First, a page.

This evening I made this amazing cottage pie, from a recipe in Good Food magazine. Here’s the recipe. It tasted great and although the amount of cheese and the addition of red wine meant that it wasn’t the lowest calorie meal ever, it was totally worth it and quite simple to make. Perfect for making in large quantities and putting in the freezer for days when you don’t have time to cook from scratch!
Happy eating, Foodlings!
These olives are the tastiest olives I’ve tried in a while. They’re not stuffed, which is my usual choice, but they have olive oil with garlic and paprika on them.
They’re now available exclusively at Sainsbury’s.
Nutritional information can be found on the Bodega website, along with their other delicious range.
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Last night my best friend (who is studying Culinary Arts Management) cooked me this mind-blowing feast:
Seabass, pan-fried scallops, roasted asparagus, on-the-vine tomatoes and chive mash.
Absolutely one of the best meals I’ve ever had!
At Christmas I recieved a wonderful food hamper from a friend. One of the items was this beautiful-looking organic French sea salt. I think the photo speaks for itself!
On Sunday evening I was peckish and stuck for healthy, cheap and tasty meal ideas. All I had in the fridge were two turkey breasts.
This is what I did with them, and it turned about amazingly well:
- Heated up very little olive oil in a wok.
- Cut up two turkey breasts into thin strips.
- Cooked the strips in the wok with a good sprinkling chilli flakes.
- Seasoned with salt and pepper.
I was craving ‘chicken dippers’ that day too, which inspired me to serve the strips with three small bowls of sauce, for dipping:
- Nando’s Medium Peri-Peri Sauce
- Tomato Ketchup
- Jalapeño Salsa
It was a very spicy experience, REALLY easy to make and great fun too!
Although I love writing for We Eat Things, I also adore looking around at other food blogs for inspiration. My favourite blog this month is most definitely Tales From Kitchen And Cellar.
I love Abbie Bennington’s photos, blog layout and interesting content. Although, a blog that looks this good could write anything and I’d be happy!
The blog has a great mix of different recipes – from my personal favourite, Milk & Cookies to a delicious-looking Prosciutto and Spinach Salad.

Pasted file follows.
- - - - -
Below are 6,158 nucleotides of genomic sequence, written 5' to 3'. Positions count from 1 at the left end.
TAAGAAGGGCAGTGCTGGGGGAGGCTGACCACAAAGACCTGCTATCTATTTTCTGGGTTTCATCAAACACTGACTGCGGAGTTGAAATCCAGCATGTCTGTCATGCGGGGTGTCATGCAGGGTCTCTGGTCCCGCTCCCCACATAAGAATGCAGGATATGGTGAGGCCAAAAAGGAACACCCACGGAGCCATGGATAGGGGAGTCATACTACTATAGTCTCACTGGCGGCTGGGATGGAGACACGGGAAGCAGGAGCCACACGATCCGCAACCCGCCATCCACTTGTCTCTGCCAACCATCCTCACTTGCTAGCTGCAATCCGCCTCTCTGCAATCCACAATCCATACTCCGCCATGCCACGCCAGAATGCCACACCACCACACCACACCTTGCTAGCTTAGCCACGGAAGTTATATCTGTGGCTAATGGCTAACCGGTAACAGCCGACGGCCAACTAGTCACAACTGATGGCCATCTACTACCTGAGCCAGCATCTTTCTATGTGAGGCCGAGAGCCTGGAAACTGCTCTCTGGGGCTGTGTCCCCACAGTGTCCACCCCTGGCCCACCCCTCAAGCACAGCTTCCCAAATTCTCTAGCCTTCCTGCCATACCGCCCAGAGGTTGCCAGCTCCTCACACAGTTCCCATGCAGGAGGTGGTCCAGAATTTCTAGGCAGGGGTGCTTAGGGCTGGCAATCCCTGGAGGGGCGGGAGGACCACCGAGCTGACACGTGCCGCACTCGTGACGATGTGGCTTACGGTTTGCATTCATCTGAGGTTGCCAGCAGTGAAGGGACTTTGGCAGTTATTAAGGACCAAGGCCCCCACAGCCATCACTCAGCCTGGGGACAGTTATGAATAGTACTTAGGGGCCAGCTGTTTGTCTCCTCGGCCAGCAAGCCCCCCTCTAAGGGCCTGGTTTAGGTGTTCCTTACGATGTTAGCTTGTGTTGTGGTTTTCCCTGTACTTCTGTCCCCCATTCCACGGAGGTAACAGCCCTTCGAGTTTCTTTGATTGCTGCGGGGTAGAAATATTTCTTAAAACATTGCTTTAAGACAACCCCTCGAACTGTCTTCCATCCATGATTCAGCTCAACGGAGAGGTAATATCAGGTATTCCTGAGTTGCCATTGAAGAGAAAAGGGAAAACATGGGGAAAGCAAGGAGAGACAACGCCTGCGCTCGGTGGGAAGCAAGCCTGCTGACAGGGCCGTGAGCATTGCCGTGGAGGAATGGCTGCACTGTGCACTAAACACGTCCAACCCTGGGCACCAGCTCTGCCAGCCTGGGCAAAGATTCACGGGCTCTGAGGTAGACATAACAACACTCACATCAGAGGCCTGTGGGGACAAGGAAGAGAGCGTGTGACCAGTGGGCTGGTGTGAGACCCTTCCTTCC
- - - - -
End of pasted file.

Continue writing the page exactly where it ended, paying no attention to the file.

Tune in at the end of May to see who next month’s winner is.
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I drink about two cups of strong coffee every day, and LOVE it. Sometimes I wonder if it’s doing me more harm than good, so I decided to do a little research. Here are some good things I found about coffee:
- The British Coffee Association have said that drinking three cups of coffee each day can decrease the risk of liver disease by up to 40%
- Drinking three cups of coffee a day can reduce the risk of developing Alzheimer’s disease by up to 60%
- The Faculty of Medicine in Lisbon, Portugal found that healthy elderly people, with no signs of the brain disease, had consumed about three cups of coffee a day since their mid-twenties. Those with the illness had drank on average just one coffee a day!
- There have been other studies that show how coffee drinking can radically lessen the probability of developing type II diabetes (up to 50%).
Here are a couple of negative things I discovered about coffee-drinking:
- It has been linked with heart disease risk factors such as increase in blood pressure and high cholesterol, but there is no evidence that it does long-term harm. It definitely increases blood pressure so if you have high blood pressure you might want to consider cutting down.
- There have been studies that link coffee-drinking to reduced bone density. If you’re a postmenopausal woman, you could cut down your coffee intake and take a Vitamin D supplement.
- Pregnant women should decrease their caffeine intake – health authorities suggest sticking to under 300mg per day.
Overall, I’d say, if you’re healthy, non-pregnant and not post-menopausal then drinking a sensible amount of coffee every day will actually be more beneficial than harmful.
Any feedback, please leave a comment.